This is something you’re going to have to consider unless you own your own home. Condominiums, apartments, and Co-Ops have policies that you are going to need to abide by. This should be the first question you ask yourself.

  1. How Much Time Can I Dedicate to Hosting?

If you’re going to do something, do it right. Unless you have between 10-15 hours per week to dedicate to responding to guest inquiries, optimizing your profile, and keeping up with market trends you should consider hiring a company such as NestFiller to handle the heavy lifting.

  1. Which Possessions Should I Store?

Your home is your sanctuary, your nest. Take an inventory of the belongings in your home and make arrangements to store anything of value. From personal documents such as passports to priceless items such as family photo albums, keep them in off-site storage. NestFiller ensures all of our hosts safeguard their valuables and helps you with the process of packing and storing your possessions.

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  1. Have I Outlined What’s Included?

It’s crucial to be transparent with your guests, be open and honest from their first inquiry. Let guests know what amenities are included, they’ll expect an iron and hairdryer, you must clearly outline in your profile what guests will have access to and what they should bring.

  1. What Sort of People Do I Want to Host?

Think about what sort of guests would make for the best experience. Some hosts prefer business or older travelers. These preferences should be thought through and will help you fill your nest with the best.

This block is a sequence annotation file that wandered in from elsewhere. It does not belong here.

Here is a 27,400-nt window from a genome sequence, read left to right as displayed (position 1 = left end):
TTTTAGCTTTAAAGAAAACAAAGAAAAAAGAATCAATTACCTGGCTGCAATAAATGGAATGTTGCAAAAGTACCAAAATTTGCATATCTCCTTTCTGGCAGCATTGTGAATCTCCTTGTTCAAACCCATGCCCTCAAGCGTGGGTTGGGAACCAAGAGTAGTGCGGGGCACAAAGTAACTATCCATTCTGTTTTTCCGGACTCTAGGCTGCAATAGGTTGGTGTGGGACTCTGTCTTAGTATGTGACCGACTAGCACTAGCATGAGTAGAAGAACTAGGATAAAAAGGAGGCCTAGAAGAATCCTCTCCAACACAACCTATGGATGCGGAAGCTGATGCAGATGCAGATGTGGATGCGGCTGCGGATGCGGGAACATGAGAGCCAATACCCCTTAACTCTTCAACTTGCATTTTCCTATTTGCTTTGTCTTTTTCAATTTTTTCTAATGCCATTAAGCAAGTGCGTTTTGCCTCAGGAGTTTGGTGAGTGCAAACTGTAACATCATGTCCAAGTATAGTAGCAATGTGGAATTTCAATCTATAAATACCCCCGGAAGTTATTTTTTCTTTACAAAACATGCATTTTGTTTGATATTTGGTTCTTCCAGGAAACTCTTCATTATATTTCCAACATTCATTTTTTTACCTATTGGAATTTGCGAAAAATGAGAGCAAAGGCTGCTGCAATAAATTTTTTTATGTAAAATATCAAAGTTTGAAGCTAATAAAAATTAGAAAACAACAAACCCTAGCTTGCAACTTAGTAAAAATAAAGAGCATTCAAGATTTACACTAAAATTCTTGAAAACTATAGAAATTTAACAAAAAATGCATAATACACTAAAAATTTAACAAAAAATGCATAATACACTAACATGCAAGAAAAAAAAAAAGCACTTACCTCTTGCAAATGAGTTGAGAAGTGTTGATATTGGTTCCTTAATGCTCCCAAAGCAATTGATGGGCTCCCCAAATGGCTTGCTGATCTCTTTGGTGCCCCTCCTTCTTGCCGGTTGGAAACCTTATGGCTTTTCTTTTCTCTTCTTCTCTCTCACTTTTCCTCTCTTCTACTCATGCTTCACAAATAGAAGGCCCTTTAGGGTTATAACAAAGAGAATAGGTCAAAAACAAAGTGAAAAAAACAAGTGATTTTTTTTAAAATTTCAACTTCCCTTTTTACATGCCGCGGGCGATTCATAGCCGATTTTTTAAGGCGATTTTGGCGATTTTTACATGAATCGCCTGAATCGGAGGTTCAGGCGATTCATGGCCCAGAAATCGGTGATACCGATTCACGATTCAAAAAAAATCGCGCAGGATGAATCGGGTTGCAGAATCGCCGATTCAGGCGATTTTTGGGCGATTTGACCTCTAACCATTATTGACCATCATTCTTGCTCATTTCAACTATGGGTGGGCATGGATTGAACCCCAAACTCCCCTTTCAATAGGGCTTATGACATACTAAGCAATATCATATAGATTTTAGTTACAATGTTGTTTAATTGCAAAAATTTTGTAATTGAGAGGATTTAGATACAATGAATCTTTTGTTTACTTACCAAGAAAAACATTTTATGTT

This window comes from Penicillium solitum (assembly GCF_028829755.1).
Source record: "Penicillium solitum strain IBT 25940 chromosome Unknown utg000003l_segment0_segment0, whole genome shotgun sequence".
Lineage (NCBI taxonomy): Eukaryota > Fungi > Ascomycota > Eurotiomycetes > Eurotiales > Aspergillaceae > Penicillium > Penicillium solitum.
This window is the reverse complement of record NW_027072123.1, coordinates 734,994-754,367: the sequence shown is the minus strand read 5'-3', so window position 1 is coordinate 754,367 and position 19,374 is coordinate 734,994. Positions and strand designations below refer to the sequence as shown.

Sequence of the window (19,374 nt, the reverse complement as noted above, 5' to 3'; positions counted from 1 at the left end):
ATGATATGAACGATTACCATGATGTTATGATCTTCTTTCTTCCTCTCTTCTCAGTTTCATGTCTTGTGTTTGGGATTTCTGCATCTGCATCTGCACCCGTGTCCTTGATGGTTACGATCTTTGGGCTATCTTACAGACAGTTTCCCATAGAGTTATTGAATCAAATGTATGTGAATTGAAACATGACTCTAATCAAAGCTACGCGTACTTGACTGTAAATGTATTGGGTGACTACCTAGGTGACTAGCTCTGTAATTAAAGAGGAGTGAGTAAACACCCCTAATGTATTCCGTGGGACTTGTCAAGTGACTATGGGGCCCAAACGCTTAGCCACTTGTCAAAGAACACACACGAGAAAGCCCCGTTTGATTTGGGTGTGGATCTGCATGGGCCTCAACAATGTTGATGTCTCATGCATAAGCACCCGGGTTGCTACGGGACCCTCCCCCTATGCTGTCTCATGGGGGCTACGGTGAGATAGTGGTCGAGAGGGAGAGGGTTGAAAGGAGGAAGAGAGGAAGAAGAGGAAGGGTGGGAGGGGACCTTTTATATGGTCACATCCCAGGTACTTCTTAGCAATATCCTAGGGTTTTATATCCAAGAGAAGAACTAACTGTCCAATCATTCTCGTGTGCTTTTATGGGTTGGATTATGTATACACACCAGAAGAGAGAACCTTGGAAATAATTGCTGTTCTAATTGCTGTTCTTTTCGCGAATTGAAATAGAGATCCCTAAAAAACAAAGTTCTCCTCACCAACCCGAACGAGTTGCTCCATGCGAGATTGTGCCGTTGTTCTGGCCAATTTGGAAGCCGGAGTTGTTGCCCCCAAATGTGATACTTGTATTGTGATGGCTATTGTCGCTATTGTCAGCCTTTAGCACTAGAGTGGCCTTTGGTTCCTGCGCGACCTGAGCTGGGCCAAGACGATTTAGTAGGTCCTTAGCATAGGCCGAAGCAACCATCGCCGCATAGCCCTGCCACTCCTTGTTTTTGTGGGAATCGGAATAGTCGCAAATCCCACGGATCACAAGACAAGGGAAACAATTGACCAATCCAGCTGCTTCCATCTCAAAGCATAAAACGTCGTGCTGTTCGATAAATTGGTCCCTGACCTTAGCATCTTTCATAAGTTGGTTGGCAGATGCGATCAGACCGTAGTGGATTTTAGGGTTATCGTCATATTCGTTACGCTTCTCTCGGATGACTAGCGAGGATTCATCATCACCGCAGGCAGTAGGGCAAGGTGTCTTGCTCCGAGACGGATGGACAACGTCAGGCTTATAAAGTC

1. Am I Able to Provide Guest Support?

Undoubtedly guests need support, more often than we’d like to think. Are you ready to help them when the key sticks at midnight or they accidentally set off the smoke detector?

  1. Do I Have Time to Optimize Pricing?

Earning money on Airbnb is an art. You need to understand the market in order to set pricing according to demand and market inventory. Are you up to the challenge? Investing in a manger such as NestFiller to handle this piece will make you more profitable.


  1. Is My Home Ready for Guests?

We always try to put our best foot forward when inviting guests into our home. Make sure to have extra light bulbs on hand, a first-aid kit, and clean linens. NestFiller recommends investing in a spare set of sheets, extra towels, and some small toiletries to have for your guest.

  1. Do I Have Professional-Quality Photos?

The right photos will make your space stand out, highlight what’s special, and set guest’s expectations. Take photos that represent what your guests will find when they arrive. Clear any clutter, set out a few flower arrangements, and dust, it’ll make the space appear more inviting and spacious.


  1. Do I Have Guest Resources?

Think about what you want when you’re visiting a new city. Provide guests with things that will make their visit easier such as subway maps, lists of local restaurants, train cards, and a list of good areas for shopping. You also need to provide practical information such as your number in case of questions, wifi passwords, and instructions to use the television.